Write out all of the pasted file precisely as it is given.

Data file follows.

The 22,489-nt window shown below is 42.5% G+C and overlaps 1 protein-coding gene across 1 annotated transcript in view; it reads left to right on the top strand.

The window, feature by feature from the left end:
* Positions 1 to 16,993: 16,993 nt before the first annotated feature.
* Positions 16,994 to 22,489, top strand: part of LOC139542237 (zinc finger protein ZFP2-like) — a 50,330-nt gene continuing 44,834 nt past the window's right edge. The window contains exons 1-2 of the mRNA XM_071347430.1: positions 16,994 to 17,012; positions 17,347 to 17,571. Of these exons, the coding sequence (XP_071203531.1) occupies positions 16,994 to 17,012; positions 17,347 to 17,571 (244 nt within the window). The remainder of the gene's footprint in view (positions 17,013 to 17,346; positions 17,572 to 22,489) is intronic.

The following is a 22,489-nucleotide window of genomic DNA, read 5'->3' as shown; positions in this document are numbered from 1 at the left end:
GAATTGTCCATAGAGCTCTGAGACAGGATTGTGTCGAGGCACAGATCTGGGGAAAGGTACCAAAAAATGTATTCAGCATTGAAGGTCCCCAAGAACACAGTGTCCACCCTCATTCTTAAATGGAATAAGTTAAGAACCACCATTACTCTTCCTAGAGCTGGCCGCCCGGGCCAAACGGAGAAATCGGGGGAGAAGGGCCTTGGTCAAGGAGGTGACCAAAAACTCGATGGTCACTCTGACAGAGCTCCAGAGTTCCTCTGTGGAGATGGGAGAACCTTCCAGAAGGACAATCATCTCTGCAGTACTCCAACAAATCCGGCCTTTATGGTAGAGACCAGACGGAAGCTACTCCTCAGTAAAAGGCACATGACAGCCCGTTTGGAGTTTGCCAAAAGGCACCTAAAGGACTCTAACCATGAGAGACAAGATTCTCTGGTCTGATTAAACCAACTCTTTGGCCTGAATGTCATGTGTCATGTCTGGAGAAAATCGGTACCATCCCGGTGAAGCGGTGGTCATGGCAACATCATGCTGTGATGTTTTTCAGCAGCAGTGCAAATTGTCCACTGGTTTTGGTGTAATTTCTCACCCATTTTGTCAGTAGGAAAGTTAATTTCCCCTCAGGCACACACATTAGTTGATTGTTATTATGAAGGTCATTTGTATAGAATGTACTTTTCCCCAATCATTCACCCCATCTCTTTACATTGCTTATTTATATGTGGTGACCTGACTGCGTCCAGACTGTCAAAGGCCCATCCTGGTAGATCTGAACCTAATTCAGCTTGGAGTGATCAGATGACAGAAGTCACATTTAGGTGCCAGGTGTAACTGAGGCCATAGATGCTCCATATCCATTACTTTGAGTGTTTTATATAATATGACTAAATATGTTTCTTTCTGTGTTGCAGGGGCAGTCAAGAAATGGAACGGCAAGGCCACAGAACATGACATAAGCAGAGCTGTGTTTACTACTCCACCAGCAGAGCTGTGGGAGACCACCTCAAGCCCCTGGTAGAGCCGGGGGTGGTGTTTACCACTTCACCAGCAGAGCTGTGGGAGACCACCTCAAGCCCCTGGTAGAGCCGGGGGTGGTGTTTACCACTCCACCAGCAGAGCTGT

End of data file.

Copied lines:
The 22,489-nt window shown below is 42.5% G+C and overlaps 1 protein-coding gene across 1 annotated transcript in view; it reads left to right on the top strand.

The window, feature by feature from the left end:
* Positions 1 to 16,993: 16,993 nt before the first annotated feature.
* Positions 16,994 to 22,489, top strand: part of LOC139542237 (zinc finger protein ZFP2-like) — a 50,330-nt gene continuing 44,834 nt past the window's right edge. The window contains exons 1-2 of the mRNA XM_071347430.1: positions 16,994 to 17,012; positions 17,347 to 17,571. Of these exons, the coding sequence (XP_071203531.1) occupies positions 16,994 to 17,012; positions 17,347 to 17,571 (244 nt within the window). The remainder of the gene's footprint in view (positions 17,013 to 17,346; positions 17,572 to 22,489) is intronic.

The following is a 22,489-nucleotide window of genomic DNA, read 5'->3' as shown; positions in this document are numbered from 1 at the left end:
GAATTGTCCATAGAGCTCTGAGACAGGATTGTGTCGAGGCACAGATCTGGGGAAAGGTACCAAAAAATGTATTCAGCATTGAAGGTCCCCAAGAACACAGTGTCCACCCTCATTCTTAAATGGAATAAGTTAAGAACCACCATTACTCTTCCTAGAGCTGGCCGCCCGGGCCAAACGGAGAAATCGGGGGAGAAGGGCCTTGGTCAAGGAGGTGACCAAAAACTCGATGGTCACTCTGACAGAGCTCCAGAGTTCCTCTGTGGAGATGGGAGAACCTTCCAGAAGGACAATCATCTCTGCAGTACTCCAACAAATCCGGCCTTTATGGTAGAGACCAGACGGAAGCTACTCCTCAGTAAAAGGCACATGACAGCCCGTTTGGAGTTTGCCAAAAGGCACCTAAAGGACTCTAACCATGAGAGACAAGATTCTCTGGTCTGATTAAACCAACTCTTTGGCCTGAATGTCATGTGTCATGTCTGGAGAAAATCGGTACCATCCCGGTGAAGCGGTGGTCATGGCAACATCATGCTGTGATGTTTTTCAGCAGCAGTGCAAATTGTCCACTGGTTTTGGTGTAATTTCTCACCCATTTTGTCAGTAGGAAAGTTAATTTCCCCTCAGGCACACACATTAGTTGATTGTTATTATGAAGGTCATTTGTATAGAATGTACTTTTCCCCAATCATTCACCCCATCTCTTTACATTGCTTATTTATATGTGGTGACCTGACTGCGTCCAGACTGTCAAAGGCCCATCCTGGTAGATCTGAACCTAATTCAGCTTGGAGTGATCAGATGACAGAAGTCACATTTAGGTGCCAGGTGTAACTGAGGCCATAGATGCTCCATATCCATTACTTTGAGTGTTTTATATAATATGACTAAATATGTTTCTTTCTGTGTTGCAGGGGCAGTCAAGAAATGGAACGGCAAGGCCACAGAACATGACATAAGCAGAGCTGTGTTTACTACTCCACCAGCAGAGCTGTGGGAGACCACCTCAAGCCCCTGGTAGAGCCGGGGGTGGTGTTTACCACTTCACCAGCAGAGCTGTGGGAGACCACCTCAAGCCCCTGGTAGAGCCGGGGGTGGTGTTTACCACTCCACCAGCAGAGCTGT